In fact, it's quite likely he won't be, according to an article by Khalid Shirzad, MD back in March of 2010, which says that only two-thirds of players ever return to football at all, and the ones who make it back "find their performance significantly affected."

I've heard that players can lose quite a bit of burst and explosion, a significant part of Leshoure's game.

So, even if both backs are healthy and ready to go, one is likely to get hurt and miss time again, and another isn't going to be the same back the Lions drafted just a year ago.

The team did retain Kevin Smith in hopes that he will be a safety net in case of injury to the other two.

NEW ORLEANS, LA - JANUARY 07:  Jonathan Vilma #51 of the New Orleans Saints tries to tackle  Kevin Smith #30 of the Detroit Lions during their 2012 NFC Wild Card Playoff game at Mercedes-Benz Superdome on January 7, 2012 in New Orleans, Louisiana.  (Photo
Kevin C. Cox/Getty Images

How safe is a safety net that hasn't played a full 16 games since his rookie year? Smith came into the league with a heavy workload, and one can argue that the tread on his tires is already a bit thin.

I don't know about you, but a guy who couldn't even play half a season last year isn't a reliable long-term option.

The Lions have to have that reliable option. They have to know their back can stay healthy and contribute week to week. Nobody on the roster is.

There are several running backs in the draft that could be available with the Lions' first three picks.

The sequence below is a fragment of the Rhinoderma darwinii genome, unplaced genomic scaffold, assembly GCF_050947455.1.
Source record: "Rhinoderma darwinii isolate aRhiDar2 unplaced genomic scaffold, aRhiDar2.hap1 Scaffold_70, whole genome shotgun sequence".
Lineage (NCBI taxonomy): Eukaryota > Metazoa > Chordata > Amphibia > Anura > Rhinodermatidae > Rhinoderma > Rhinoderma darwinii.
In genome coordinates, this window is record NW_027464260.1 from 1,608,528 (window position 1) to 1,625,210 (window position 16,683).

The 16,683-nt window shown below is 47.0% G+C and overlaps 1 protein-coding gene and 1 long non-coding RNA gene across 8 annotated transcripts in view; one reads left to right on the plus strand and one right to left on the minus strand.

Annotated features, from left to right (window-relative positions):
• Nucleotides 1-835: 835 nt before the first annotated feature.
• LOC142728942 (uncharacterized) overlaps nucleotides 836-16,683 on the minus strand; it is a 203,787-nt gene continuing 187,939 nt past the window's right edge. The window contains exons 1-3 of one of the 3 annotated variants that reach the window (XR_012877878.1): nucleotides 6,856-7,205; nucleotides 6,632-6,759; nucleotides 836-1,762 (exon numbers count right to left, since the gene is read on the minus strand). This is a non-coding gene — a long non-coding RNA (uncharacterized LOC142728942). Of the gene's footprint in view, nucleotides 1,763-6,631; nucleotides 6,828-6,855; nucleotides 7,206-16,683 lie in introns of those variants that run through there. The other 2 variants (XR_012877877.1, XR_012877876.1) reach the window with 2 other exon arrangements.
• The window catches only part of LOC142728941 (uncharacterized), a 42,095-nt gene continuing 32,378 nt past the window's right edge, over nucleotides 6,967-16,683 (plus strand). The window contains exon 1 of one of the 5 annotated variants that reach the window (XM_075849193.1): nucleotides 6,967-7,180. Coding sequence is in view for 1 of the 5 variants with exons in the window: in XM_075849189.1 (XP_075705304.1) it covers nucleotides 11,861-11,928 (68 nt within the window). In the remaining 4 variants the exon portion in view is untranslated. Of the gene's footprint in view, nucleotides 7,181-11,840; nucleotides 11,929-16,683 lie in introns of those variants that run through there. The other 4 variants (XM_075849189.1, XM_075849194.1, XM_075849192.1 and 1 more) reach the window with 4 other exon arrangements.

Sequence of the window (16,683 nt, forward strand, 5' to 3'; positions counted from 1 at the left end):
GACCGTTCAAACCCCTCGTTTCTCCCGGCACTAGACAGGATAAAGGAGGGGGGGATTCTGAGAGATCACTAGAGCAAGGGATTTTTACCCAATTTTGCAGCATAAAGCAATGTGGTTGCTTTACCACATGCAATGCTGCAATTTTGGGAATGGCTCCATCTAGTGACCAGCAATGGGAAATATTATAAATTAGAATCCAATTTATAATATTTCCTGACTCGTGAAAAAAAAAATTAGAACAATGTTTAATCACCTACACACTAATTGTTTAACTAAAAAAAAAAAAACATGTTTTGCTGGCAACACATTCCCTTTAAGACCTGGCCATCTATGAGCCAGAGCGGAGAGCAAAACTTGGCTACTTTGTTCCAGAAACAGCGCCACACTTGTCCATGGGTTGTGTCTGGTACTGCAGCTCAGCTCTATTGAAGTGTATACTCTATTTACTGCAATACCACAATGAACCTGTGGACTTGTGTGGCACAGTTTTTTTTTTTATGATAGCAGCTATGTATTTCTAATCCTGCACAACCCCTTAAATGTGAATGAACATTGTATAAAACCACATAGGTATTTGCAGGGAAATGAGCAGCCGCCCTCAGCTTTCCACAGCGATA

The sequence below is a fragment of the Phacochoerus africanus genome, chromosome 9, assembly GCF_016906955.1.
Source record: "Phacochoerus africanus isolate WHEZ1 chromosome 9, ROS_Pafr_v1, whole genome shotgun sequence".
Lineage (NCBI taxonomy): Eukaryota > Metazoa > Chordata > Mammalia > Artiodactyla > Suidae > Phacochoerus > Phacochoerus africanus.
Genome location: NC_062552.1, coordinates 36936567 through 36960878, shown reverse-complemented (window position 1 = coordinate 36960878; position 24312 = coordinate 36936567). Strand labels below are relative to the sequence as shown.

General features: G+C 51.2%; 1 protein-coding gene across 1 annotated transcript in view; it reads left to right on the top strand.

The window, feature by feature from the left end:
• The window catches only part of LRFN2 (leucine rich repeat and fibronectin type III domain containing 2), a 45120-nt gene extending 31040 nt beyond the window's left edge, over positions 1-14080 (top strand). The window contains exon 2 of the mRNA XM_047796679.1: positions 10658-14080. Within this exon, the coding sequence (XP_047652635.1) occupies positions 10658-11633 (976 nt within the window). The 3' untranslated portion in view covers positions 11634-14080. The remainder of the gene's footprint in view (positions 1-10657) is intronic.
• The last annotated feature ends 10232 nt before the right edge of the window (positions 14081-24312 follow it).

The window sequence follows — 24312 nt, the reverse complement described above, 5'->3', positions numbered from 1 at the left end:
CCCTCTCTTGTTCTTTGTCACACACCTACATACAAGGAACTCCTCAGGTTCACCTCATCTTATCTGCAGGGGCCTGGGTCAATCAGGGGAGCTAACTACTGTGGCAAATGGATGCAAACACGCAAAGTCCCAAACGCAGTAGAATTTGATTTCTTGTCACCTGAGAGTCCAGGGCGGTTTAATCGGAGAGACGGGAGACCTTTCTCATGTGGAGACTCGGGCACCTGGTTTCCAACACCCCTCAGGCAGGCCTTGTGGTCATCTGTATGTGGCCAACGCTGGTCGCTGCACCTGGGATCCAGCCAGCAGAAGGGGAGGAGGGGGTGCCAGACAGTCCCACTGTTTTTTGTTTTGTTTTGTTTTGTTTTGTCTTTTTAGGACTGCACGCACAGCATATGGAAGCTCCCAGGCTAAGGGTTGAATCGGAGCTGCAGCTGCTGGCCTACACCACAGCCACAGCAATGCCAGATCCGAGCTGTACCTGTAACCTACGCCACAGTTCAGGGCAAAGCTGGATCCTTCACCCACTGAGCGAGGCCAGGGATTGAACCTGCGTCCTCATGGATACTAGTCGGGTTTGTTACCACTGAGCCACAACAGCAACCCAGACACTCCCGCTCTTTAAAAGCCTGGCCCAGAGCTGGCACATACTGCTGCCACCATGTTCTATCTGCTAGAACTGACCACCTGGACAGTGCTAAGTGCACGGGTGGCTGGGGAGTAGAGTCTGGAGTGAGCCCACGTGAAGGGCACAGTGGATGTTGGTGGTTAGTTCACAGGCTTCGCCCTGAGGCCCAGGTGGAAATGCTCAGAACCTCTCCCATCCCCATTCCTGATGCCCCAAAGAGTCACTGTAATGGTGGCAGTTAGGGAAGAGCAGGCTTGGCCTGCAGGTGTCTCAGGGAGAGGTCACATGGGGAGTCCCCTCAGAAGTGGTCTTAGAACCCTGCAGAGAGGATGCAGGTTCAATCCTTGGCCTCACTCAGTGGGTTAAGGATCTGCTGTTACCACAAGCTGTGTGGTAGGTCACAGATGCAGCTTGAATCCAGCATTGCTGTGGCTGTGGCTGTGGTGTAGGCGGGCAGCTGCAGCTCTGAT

Let's assume Trent Richardson isn't one of them, as I believe he won't drop as far as the 23rd pick.

Here are five backs who will be available throughout the first three rounds that the Lions should look at.


Doug Martin, Boise State

Martin is a tough, versatile runner who really impressed at the Senior Bowl and kept his momentum going ever since. He might not last until the late second, but could be an option if the defensive-back group remaining at the 23rd pick is borderline worth the value.


David Wilson, Virginia Tech

Wilson is tough to bring down and will lower his pads for the hard yards, but he's also able to get to the outside. He has strong build and can also work on special teams. His stock has dropped a little, so I think he's a possibility in the late second.


Lamar Miller, Miami

Miller has worked on bulking up a bit and improving his ability to break tackles. He was very productive at Miami and is another guy whose stock slipped a tad that might be available with the second-round pick.


Chris Polk, Washington

He lacks explosion, but is a tough inside runner who has had some injuries in college. Durability could be a reason to pass on him, but if Polk's there in the third, he'll be worth a look.


LaMichael James, Oregon

James is a smaller back who consistently comes up big. He's very tough, though he lacks the strength to move the pile consistently. When he can get to the sideline or breaks free into the open field, he's a big play waiting to happen. He's a very physical guy and a willing blocker—again, he could be there in the third for the Lions.

There are backs worth looking at later as well, but I believe these players—especially the first three—would solidify the Lions' backfield for a long time.

It's tough to go running back early on twice in two years. However, the Lions don't have a choice if they want a backfield they can rely on.